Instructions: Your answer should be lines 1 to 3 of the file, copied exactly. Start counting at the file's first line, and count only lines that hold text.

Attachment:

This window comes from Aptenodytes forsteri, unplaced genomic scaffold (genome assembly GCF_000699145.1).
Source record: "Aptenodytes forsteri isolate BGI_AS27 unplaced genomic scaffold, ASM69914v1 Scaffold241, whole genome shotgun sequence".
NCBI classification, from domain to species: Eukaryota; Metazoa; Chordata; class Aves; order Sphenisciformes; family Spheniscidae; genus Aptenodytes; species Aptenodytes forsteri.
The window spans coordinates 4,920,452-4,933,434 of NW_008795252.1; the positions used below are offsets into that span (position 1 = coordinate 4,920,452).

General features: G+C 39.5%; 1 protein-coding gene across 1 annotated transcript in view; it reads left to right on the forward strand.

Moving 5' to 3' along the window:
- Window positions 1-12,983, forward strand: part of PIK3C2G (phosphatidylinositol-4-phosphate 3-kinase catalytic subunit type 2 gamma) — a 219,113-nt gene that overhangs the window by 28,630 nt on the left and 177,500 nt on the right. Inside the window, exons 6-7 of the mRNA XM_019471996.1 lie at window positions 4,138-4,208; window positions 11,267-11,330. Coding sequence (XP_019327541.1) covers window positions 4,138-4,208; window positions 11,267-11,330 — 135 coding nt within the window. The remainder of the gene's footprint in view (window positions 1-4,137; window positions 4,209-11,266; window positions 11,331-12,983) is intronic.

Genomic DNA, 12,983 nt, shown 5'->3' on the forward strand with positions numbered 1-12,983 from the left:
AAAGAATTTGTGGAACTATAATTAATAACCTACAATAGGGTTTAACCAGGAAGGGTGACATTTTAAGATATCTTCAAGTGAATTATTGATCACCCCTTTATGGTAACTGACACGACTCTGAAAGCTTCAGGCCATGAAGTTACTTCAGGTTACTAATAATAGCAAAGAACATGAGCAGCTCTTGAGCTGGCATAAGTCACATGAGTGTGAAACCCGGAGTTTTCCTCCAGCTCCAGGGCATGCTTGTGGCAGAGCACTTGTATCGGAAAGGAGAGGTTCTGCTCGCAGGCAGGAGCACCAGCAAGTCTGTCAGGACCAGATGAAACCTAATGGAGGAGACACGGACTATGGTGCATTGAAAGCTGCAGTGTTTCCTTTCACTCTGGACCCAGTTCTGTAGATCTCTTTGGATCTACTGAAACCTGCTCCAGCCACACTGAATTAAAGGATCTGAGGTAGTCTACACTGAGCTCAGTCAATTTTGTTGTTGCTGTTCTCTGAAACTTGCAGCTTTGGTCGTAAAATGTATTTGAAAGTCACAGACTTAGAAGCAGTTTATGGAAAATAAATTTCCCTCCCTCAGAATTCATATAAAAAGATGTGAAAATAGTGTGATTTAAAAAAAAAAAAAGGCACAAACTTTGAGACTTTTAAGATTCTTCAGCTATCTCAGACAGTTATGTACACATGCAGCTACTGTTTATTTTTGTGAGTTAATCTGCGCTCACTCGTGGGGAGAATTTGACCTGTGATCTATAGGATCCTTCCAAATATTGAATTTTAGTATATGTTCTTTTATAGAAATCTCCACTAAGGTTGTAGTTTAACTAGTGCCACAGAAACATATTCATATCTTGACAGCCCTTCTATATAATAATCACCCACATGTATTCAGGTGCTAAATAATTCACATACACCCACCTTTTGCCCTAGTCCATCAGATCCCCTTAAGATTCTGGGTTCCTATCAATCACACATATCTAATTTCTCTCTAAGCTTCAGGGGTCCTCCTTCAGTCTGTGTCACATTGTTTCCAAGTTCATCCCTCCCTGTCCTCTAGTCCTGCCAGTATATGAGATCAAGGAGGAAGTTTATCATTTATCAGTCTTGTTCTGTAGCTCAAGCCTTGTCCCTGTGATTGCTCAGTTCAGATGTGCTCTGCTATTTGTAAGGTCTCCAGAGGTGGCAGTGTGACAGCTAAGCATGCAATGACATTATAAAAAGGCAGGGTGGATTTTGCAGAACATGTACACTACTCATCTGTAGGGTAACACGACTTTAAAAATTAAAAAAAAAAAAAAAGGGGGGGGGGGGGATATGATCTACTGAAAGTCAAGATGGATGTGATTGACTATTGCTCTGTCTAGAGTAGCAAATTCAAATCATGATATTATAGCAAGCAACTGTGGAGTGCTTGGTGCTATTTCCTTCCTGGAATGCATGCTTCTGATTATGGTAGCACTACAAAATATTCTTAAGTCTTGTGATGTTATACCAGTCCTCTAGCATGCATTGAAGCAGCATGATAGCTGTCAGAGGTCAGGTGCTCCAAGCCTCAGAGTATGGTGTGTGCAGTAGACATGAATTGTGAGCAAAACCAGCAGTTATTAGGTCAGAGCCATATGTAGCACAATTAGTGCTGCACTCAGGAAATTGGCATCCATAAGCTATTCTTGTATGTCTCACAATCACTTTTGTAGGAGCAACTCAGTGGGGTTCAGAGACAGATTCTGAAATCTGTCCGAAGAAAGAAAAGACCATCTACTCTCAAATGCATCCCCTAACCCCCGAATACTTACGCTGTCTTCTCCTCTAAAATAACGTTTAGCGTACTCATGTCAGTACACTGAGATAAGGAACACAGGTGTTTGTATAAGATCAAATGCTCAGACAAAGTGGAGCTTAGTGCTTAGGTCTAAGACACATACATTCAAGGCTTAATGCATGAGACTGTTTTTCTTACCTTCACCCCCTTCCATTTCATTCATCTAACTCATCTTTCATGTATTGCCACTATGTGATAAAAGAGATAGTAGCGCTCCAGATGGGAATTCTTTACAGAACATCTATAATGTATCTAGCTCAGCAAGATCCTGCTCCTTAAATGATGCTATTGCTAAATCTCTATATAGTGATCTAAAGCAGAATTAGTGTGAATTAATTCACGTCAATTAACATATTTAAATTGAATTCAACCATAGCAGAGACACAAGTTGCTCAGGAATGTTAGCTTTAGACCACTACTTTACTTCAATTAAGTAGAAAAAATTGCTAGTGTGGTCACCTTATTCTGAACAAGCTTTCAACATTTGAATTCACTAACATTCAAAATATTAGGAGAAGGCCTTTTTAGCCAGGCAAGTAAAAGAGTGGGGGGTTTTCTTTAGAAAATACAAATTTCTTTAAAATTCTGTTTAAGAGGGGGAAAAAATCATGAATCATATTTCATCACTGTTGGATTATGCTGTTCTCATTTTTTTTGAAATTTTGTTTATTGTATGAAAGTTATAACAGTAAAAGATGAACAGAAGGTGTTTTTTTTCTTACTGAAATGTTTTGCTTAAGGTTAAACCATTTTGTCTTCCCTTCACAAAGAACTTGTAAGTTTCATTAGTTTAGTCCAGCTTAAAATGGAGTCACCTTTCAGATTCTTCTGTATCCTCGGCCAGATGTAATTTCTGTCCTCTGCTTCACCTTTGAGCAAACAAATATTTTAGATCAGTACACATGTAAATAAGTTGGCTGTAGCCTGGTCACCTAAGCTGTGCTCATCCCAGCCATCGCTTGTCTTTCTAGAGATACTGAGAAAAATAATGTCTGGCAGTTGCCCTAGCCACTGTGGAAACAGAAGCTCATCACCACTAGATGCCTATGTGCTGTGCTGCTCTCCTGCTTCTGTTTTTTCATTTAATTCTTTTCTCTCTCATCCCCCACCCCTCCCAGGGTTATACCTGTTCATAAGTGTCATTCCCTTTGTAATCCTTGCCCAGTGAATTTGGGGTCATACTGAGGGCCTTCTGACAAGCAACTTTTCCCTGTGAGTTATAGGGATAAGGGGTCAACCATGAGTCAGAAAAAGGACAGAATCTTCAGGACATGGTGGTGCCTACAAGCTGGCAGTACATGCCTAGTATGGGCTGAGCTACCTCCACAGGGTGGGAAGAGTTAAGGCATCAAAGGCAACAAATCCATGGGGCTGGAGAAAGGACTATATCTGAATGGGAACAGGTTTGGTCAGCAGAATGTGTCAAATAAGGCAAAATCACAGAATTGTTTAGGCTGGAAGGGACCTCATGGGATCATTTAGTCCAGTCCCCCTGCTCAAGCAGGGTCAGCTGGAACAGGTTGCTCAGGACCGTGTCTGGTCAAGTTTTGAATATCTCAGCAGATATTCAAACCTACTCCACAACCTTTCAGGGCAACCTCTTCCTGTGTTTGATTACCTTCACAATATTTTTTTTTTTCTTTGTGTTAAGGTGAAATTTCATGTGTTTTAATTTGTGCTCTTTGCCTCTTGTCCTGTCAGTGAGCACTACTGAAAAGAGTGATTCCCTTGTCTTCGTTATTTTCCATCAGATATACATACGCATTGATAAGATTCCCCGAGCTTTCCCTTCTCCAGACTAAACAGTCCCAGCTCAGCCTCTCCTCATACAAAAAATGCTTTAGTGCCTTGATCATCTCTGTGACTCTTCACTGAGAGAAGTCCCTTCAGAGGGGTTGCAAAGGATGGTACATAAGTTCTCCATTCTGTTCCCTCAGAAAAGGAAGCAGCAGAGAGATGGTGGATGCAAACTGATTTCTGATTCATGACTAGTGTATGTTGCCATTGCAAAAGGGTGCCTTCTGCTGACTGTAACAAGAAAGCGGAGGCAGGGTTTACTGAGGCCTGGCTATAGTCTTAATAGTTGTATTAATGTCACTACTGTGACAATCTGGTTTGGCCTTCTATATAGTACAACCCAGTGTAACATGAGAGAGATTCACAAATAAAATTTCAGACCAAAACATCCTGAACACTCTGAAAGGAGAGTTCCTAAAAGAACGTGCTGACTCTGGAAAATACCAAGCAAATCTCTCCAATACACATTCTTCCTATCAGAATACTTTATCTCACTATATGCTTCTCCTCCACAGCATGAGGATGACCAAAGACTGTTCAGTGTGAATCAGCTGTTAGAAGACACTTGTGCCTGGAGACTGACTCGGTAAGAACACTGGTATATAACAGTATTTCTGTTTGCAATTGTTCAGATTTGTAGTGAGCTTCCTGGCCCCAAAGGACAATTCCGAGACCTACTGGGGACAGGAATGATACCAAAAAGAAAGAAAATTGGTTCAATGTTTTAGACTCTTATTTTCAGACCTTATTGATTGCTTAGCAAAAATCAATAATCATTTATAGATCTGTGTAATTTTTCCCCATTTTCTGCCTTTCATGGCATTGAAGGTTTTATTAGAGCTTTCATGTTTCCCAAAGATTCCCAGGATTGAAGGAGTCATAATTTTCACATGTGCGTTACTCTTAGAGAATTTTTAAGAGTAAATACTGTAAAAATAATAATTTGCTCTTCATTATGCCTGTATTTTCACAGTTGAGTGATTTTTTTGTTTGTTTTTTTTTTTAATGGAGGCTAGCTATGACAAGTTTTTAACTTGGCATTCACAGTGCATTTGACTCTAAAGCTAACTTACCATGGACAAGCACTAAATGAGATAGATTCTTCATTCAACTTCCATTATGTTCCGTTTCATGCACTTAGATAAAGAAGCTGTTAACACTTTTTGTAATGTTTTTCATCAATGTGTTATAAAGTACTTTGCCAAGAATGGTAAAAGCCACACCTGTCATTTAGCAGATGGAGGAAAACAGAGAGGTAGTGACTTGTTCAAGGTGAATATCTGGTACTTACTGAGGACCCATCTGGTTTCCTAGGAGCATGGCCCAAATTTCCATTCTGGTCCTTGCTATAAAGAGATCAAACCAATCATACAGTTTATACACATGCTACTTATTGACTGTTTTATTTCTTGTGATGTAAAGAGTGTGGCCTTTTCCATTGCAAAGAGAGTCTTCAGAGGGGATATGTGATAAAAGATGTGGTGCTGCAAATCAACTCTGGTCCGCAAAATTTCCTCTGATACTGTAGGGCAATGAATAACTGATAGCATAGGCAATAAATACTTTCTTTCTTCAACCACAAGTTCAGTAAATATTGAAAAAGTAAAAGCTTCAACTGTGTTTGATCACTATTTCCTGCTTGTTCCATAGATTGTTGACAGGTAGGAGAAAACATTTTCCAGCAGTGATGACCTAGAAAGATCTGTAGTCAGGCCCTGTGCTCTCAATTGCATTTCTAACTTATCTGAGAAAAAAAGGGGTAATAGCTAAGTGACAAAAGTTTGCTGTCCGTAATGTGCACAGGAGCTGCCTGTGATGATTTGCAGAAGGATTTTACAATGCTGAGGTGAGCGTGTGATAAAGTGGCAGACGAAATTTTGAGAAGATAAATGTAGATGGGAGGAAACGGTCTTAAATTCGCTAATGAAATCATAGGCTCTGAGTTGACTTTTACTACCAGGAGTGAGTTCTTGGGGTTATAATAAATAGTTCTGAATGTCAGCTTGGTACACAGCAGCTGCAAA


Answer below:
This window comes from Aptenodytes forsteri, unplaced genomic scaffold (genome assembly GCF_000699145.1).
Source record: "Aptenodytes forsteri isolate BGI_AS27 unplaced genomic scaffold, ASM69914v1 Scaffold241, whole genome shotgun sequence".
NCBI classification, from domain to species: Eukaryota; Metazoa; Chordata; class Aves; order Sphenisciformes; family Spheniscidae; genus Aptenodytes; species Aptenodytes forsteri.